Aerobics for Asthma

Does exercise leave you huffing and puffing, panting for breath, and totally exhausted? Do you have difficulty in breathing while exercising? Then it’s time for you to get a medical check up done. You could be asthmatic. If so, make sure your instructor is aware of it. It has been found that the possibility of asthma attacks due to aerobics or Exercise Induced Asthma (EIA) has assumed alarming proportions today.

EIA could be triggered by any of the following:

  • Dryness of the respiratory passage, especially in hot weather.
  • Not taking prescribed medicines to reduce the chance of an attack.
  • High-intensity aerobics, which may cause respiratory spasms.
  • Dehydration because of improper diet.

However, you can avoid getting an asthma attack if you take the following precautions:

  • Always drink enough fluids before the class.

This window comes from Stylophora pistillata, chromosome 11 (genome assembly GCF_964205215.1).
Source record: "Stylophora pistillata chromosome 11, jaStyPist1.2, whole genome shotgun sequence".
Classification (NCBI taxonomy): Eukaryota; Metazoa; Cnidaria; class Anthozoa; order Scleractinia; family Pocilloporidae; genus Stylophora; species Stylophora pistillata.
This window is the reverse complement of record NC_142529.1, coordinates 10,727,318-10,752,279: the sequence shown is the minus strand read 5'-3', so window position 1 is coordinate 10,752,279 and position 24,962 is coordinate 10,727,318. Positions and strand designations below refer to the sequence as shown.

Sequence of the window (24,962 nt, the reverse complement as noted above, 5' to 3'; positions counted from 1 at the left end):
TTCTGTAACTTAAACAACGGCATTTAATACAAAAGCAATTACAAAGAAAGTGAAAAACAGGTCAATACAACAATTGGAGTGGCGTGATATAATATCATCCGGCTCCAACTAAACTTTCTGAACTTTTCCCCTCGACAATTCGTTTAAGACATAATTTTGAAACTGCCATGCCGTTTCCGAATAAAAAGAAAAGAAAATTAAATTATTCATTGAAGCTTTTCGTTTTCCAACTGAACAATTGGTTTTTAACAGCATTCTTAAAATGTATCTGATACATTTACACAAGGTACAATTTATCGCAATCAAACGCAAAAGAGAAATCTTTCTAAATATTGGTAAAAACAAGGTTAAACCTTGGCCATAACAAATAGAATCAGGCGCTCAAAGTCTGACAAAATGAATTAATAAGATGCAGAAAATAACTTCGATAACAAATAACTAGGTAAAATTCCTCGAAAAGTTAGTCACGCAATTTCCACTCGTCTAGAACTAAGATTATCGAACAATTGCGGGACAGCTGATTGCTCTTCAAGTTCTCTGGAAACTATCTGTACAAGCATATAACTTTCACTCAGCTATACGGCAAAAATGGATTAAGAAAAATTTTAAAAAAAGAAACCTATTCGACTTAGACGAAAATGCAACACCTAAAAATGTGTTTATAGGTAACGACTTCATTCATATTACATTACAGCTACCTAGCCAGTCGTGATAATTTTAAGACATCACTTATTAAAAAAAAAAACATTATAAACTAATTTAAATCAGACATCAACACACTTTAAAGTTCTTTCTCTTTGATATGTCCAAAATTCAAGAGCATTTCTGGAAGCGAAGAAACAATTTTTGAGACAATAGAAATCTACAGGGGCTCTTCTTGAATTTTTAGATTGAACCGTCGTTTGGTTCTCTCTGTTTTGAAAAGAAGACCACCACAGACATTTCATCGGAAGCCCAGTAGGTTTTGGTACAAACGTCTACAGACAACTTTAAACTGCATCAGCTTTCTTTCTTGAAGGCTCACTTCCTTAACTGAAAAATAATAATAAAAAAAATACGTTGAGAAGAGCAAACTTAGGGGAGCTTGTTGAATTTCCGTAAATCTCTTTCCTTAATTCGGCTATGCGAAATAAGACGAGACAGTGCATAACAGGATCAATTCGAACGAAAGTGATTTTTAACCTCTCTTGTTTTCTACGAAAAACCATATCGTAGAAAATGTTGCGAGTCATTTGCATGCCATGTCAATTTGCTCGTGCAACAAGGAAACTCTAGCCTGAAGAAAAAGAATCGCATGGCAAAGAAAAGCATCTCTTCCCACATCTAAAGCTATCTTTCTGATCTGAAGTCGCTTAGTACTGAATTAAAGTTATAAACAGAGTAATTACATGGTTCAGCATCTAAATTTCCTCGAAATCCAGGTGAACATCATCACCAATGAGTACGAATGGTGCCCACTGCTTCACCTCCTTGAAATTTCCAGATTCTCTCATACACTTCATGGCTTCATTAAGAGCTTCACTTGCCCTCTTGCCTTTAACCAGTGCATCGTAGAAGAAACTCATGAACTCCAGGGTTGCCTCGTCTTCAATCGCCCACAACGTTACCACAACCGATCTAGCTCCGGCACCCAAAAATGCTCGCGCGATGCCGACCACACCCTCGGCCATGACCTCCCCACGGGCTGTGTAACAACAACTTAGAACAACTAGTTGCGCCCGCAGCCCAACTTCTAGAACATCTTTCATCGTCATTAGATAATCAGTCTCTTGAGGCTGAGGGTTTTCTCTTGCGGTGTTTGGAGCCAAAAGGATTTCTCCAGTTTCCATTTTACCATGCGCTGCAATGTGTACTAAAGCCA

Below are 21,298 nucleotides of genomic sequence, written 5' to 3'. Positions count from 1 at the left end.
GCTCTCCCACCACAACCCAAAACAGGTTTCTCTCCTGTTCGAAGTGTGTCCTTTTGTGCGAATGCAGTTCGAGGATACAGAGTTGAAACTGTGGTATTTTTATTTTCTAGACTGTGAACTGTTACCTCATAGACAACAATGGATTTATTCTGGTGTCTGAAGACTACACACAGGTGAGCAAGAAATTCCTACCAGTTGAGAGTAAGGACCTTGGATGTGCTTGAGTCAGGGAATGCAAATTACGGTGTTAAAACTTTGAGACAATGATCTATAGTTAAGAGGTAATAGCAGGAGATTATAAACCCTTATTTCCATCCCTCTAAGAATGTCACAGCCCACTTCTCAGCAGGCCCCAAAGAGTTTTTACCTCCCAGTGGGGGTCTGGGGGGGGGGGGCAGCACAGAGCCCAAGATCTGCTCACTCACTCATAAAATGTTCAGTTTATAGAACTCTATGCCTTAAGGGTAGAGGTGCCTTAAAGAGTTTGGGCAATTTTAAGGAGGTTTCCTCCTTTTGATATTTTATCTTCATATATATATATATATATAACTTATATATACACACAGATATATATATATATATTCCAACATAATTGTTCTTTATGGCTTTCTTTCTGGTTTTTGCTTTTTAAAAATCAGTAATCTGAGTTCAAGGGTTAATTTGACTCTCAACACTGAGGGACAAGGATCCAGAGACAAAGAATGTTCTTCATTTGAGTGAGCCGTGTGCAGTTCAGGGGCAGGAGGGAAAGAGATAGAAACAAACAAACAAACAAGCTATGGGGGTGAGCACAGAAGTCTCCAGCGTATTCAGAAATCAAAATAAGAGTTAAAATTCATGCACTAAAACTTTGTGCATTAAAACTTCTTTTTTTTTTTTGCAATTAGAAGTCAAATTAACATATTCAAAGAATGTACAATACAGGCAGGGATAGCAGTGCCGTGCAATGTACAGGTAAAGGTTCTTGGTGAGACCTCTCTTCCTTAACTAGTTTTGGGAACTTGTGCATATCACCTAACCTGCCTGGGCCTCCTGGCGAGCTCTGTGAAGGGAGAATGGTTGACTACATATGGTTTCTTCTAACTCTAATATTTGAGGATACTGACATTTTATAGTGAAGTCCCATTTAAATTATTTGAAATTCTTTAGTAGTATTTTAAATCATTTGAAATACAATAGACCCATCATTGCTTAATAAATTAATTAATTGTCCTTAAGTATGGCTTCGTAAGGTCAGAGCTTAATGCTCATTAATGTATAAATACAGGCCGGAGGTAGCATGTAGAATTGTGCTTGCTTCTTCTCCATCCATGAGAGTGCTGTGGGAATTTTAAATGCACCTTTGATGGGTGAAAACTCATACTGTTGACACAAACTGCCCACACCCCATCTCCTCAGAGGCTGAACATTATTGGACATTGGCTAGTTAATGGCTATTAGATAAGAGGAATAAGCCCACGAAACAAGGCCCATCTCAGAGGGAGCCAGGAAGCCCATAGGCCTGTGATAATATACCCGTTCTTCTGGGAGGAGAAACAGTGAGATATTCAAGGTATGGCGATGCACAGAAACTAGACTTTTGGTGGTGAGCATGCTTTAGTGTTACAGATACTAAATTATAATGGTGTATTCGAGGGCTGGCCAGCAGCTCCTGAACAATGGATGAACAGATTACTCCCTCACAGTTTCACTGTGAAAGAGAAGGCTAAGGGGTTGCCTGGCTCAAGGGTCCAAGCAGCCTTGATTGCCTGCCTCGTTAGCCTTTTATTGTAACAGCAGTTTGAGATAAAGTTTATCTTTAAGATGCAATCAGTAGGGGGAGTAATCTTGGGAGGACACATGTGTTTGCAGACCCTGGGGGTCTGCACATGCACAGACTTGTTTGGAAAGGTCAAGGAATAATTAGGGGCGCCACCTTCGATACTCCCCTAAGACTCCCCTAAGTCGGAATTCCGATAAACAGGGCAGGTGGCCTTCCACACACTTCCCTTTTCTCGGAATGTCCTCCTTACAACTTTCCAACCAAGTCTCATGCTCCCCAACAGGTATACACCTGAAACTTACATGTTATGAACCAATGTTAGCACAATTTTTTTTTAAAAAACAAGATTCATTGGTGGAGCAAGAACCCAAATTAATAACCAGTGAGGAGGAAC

• Take your prescribed medicine before the exercise. Also, keep your inhalator within your reach as a precaution.
  • Avoid aerobics in cold, dry weather. Especially if you have a bad record of asthma attacks in cooler temperatures.
  • Do low-intensity aerobics.
  • Substitute jumping and bouncing movements with their low-impact versions. Running movements tend to trigger EIA.
  • Try out aqua-aerobics. You’ll be able to test whether the reduced trauma and warm water help you in respiratory relaxation.
  • Have a long warm up session of about 10-15 minutes. This will enable you to know how much your body can take.
  • Always stretch and cool down. This will allow the body to return to cardiovascular normalcy.

Taking these simple precautions will ensure that your exercise session is healthy and happy.

READ  Dietetic Management for Cirrhosis of the Liver